Banks Try to Salvage Empty Office Buildings
Lending institutions and developers are seeking ways out of their severe losses from unsold and unrented commercial real estate across the United States
BOSTON — MANY banks and other lending institutions face a hard question - what should they do with empty office buildings?
They acquired these structures, mostly launched in the real estate boom years of the 1980s, after many developers went under. They were unable to make payments on construction loans because of the lack of tenants in an overbuilt market.
Though the Federal Reserve has cut interest rates to their lowest level in more than a decade in an attempt to restore faster economic growth, real estate experts predict that in some parts of the country it could be years before there is sufficient demand for office space to occupy the surplus buildings.
"Unlike Detroit, which can shut off a manufacturing line, you can't turn off the supply of office buildings. Once they are up, they won't go away, and they have to be filled" says G. Daniel Prigmore, of Prigmore Associates, counselors in real estate.
It is possible for a lender to walk away from a hole in the ground, Mr. Prigmore says, but "once you put the steel up, you have to finish the project." He defines a building as empty when it is less than one-third rented.
In most cases the question is not what the owner or developer wants to do, but what the lender wants to do, says Arthur Nelson, of Nelson Properties which specializes in executive office space in the suburbs.
There are three typical options for lenders with a vacant or "see through" building.
* Sell the building.
The lender decides that commercial real estate is "not my business" and dumps it. This approach works in isolated, individual cases. During a recession it is often not an option except at bankruptcy prices. The glut of empty, unsold, and unrented buildings in all regions of the country is the single greatest cause of bank failures.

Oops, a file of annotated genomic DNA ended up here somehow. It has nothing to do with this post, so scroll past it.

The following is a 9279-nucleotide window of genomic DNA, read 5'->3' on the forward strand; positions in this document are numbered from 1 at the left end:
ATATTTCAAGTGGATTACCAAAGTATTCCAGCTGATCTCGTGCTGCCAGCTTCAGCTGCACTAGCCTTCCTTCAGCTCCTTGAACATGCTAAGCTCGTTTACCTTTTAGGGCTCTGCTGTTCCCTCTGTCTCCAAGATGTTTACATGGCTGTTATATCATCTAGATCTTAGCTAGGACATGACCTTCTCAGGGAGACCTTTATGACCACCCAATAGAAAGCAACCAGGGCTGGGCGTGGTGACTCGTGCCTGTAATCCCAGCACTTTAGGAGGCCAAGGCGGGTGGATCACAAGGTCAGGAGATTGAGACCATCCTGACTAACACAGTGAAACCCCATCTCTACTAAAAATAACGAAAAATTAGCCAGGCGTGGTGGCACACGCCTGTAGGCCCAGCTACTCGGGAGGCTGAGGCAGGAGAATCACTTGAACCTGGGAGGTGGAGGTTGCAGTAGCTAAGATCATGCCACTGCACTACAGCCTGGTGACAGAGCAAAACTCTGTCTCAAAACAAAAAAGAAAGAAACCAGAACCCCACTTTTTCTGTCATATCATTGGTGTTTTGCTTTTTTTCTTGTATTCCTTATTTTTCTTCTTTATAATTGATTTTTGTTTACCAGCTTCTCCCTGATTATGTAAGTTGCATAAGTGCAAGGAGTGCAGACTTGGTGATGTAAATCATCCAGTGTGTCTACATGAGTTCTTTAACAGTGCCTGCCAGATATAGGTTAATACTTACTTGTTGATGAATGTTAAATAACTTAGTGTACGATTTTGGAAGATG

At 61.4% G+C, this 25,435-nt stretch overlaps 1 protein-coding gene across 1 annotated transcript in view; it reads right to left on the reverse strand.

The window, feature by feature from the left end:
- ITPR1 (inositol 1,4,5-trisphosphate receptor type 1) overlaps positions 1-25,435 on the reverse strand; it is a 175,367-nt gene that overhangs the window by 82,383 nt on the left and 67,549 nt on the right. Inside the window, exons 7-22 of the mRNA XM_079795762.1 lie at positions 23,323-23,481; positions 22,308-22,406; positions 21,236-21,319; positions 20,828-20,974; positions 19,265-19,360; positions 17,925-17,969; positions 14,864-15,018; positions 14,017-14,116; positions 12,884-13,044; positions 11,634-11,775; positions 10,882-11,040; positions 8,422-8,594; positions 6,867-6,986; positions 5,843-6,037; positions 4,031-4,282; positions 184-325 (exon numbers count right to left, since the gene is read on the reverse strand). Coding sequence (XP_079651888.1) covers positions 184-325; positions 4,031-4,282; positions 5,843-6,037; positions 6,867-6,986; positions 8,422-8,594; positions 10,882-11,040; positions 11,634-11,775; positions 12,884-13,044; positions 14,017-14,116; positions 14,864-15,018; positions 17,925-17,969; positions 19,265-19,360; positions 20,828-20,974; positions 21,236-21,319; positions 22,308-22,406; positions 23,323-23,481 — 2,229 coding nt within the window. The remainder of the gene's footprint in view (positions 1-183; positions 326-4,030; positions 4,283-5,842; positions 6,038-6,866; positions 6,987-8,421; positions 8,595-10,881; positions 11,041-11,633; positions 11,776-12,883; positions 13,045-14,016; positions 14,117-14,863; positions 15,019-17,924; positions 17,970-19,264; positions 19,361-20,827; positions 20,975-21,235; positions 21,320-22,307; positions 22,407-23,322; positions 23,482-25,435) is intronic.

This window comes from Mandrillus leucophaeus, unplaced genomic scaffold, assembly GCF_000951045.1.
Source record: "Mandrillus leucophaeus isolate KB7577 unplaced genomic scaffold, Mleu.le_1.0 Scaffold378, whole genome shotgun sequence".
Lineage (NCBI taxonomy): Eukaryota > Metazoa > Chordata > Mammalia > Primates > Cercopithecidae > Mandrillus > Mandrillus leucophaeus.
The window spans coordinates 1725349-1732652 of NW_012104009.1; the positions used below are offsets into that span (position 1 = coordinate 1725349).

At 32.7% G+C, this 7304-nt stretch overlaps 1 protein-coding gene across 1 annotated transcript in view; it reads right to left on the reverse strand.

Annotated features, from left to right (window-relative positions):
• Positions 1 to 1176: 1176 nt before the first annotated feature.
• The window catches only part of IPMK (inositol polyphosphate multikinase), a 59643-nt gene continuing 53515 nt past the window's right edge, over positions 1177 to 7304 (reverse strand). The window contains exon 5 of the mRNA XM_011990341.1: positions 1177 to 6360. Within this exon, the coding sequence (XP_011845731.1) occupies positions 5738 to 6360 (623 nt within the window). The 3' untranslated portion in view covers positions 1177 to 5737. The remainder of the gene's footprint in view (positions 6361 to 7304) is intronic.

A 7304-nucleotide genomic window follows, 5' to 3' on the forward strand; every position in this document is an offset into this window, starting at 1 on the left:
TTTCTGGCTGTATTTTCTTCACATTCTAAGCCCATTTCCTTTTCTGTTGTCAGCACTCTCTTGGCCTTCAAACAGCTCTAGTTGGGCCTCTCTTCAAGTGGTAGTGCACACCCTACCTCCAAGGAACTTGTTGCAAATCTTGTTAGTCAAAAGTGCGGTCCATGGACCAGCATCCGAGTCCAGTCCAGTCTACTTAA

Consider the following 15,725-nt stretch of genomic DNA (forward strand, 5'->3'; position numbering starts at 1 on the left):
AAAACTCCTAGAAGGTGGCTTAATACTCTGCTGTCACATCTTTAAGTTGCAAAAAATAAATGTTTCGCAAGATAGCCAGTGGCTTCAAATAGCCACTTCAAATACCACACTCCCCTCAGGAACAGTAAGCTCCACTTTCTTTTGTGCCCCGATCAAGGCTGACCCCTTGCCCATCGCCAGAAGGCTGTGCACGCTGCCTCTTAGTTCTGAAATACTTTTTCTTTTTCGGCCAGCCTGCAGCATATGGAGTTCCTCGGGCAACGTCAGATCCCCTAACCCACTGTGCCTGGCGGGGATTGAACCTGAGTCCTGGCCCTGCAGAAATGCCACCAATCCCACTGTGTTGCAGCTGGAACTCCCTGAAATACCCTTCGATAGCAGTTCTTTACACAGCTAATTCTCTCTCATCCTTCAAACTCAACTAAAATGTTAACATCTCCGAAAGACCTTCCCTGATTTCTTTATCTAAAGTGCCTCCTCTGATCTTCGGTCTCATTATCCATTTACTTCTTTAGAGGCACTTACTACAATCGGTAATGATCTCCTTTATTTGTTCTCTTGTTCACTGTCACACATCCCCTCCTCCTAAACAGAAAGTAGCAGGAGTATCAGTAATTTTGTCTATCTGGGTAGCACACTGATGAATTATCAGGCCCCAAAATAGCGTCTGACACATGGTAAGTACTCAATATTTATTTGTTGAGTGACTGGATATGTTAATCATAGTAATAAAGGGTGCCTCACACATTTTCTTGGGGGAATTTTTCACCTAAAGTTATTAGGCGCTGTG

* Continue preparing the new building (or renovating an old one) with the hopes of securing a major tenant.
When the shell of the building is complete, if tenants are found, developers seek new loans for tenant improvements or "fit up" costs. The builder tailors the commercial space - such as walls, carpeting, doors, electrical outlets - to the specifications of tenants. These costs also include marketing, promotion, and brokerage fees and can run $20 to $30 a square foot. But when paying tenants cannot be found, as is the case with thousands of foreclosed office buildings, lenders face the dilemma of throwing
good money after bad. "Nothing is less valuable than a half-finished building," Mr. Nelson says.
* Retain ownership of a property but take it off the market. This is called mothballing the building.
The bank or developer cuts back on every conceivable cost and waits until the market turns up again. Insurance companies and pension funds are the ones most likely to take this route in a weak market. Some very strong developers, those with a number of successful, fully occupied buildings, may decide to mothball a property and offset losses from the mothballed property with profits from other properties.
William McCall of McCall-Almy, real estate advisors, helps banks figure out what to do with buildings they did not want to manage. "You look for a tenant to fill the low-rise end [ground level] of a building, since you can't put the CEO or partners of a law firm there. Seek a major tenant to set the tone for a building," he advises.
In New England, which is in a deep economic slump, the most optimistic predictions for a turnaround in commercial real estate stretch out three to five years, says Mr. McCall, who is decidedly bearish on commercial real estate. Banks have written off 20 to 30 percent of the value of building loans on their books, he says. But until the economy picks up and creates new jobs and a demand for office space, "the question is how big a hit ... does the lender want to take?"
"Every tenant out there is thrashing about, saying m paying more than I should be, Prigmore says. They know that once a lease comes up hard bargains can be driven.
There is a flip side though, says Prigmore. Since it takes three to five years in the production cycle of a building, when there finally is rising demand for commercial real estate, "you just can't turn the spigot on and have a building."
Historically, supply and demand eventually get in balance and then rental prices, come in at a higher level per square foot than the last cycle due to unmet office space demand. This partially offsets the losses of a new building held during a down cycle, Prigmore says.